For almost a month now, United Airlines has been issuing regular announcements proclaiming the great success of its computer system changeover. Most mainstream media have been parroting United’s announcements without additional comment.
Almost alone, Joe Brancatelli has been telling the ugly reality of this changeover – lost reservation and upgrade data, problems with frequent flier information and status, and United’s customer service being nearly impossible to contact, even for the most ultra-elite frequent fliers.
One is left wondering – how can United be so appallingly incompetent at mismanaging this transition? Doesn’t it care, at all, about the impact this must surely have on its business, its reputation, and in particular, the risk of losing some of its most frequent fliers?
If I saw a flurry of senior management announcements and apologies, I’d decide that maybe, in their handicapped airline approach to things, perhaps they do sort of care a little. But the only announcements I’ve seen have been saying ‘there are no problems’, and more recently, ‘there might have been a few small problems, but now they are all fixed’.
And so it seems impossible not to conclude that UA really doesn’t care how it treats its customers; and – which leads in to the article I’m introducing – seems no reason for concern about any consequences from such customer mistreatment.
Last week I reviewed a generally bright and bouncy book written by an AA flight attendant about her experiences. While she is now making a great second career out of being a positive personable person that people are drawn to and like, there were several flashes of quite the opposite in her book, including a couple of passages where she reacts with complete uncaring indifference to unhappy passengers vowing never to fly AA again. In one case she says that all the other airlines were just as bad as AA, a statement which undoubtedly true is still no excuse for any of the airlines being as bad as they are.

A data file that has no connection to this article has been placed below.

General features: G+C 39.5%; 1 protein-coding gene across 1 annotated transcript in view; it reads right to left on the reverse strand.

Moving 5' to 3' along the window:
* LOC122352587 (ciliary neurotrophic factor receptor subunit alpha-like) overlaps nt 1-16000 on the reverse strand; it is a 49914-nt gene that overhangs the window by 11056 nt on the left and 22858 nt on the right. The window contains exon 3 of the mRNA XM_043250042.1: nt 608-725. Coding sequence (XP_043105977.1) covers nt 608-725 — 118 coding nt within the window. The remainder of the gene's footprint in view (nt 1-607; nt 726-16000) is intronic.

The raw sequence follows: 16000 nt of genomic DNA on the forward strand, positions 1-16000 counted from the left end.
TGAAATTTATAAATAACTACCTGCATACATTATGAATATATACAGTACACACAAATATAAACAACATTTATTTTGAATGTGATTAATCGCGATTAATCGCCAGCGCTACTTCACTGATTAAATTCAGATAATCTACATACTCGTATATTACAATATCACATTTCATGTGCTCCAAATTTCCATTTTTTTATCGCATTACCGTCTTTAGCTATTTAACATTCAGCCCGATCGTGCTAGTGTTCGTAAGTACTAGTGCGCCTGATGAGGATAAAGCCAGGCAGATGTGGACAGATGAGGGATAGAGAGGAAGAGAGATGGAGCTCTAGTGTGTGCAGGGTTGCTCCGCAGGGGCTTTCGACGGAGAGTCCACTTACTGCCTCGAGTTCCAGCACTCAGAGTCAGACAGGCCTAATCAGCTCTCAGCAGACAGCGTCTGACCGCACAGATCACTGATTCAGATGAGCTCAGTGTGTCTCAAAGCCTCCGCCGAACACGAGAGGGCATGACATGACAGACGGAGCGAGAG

So these two recent exposures to what airlines and their employees consider ‘customer service’ got me to thinking. And then to writing what became an almost 4,000 word piece, stretched out over two web pages.
Why is it that airlines are so unconcerned about customer service? All other industries seem reasonably aware of the need to keep customers happy and satisfied; and some of the most successful businesses have succeeded due to their excellence and highest quality customer service. Everywhere else, it seems that customer service is a prerequisite to success.
But, when we come to aviation, it could be said that the airlines’ approach to customer relations is a bit like a game of musical chairs – but with no-one removing any of the chairs (airlines). Instead, we all simply run around like crazy until the music stops, then sit on whatever chair presents itself. Sometimes it might be an AA chair, and sometimes a DL chair, and so on. But all chairs always end up with someone sitting on them.
To discuss this counter-intuitive situation, and to explain how it is so, please go enjoy my article The Airlines’ Approach to Customer Satisfaction – What Goes Around, Comes Around. You’ll have to read the article to appreciate the uniquely airline meaning to the phrase ‘What goes around, comes around’.